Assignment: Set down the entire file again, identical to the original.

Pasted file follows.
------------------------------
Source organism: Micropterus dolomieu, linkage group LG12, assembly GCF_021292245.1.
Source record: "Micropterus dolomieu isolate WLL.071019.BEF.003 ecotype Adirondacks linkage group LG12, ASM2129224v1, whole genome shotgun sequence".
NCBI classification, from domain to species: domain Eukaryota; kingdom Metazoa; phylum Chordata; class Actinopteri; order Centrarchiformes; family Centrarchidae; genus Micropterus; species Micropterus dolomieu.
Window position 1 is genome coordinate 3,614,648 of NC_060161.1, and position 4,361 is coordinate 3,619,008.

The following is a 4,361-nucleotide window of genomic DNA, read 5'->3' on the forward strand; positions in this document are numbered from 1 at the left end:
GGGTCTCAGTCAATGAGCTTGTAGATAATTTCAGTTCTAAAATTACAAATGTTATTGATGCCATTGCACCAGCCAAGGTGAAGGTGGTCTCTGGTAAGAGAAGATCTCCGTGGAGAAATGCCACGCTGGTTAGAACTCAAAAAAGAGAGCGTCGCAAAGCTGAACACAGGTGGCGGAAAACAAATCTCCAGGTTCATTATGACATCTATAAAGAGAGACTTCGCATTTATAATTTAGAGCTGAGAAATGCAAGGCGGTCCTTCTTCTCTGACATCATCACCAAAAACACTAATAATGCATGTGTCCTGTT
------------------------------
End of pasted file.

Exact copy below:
Source organism: Micropterus dolomieu, linkage group LG12, assembly GCF_021292245.1.
Source record: "Micropterus dolomieu isolate WLL.071019.BEF.003 ecotype Adirondacks linkage group LG12, ASM2129224v1, whole genome shotgun sequence".
NCBI classification, from domain to species: domain Eukaryota; kingdom Metazoa; phylum Chordata; class Actinopteri; order Centrarchiformes; family Centrarchidae; genus Micropterus; species Micropterus dolomieu.
Window position 1 is genome coordinate 3,614,648 of NC_060161.1, and position 4,361 is coordinate 3,619,008.

The following is a 4,361-nucleotide window of genomic DNA, read 5'->3' on the forward strand; positions in this document are numbered from 1 at the left end:
GGGTCTCAGTCAATGAGCTTGTAGATAATTTCAGTTCTAAAATTACAAATGTTATTGATGCCATTGCACCAGCCAAGGTGAAGGTGGTCTCTGGTAAGAGAAGATCTCCGTGGAGAAATGCCACGCTGGTTAGAACTCAAAAAAGAGAGCGTCGCAAAGCTGAACACAGGTGGCGGAAAACAAATCTCCAGGTTCATTATGACATCTATAAAGAGAGACTTCGCATTTATAATTTAGAGCTGAGAAATGCAAGGCGGTCCTTCTTCTCTGACATCATCACCAAAAACACTAATAATGCATGTGTCCTGTT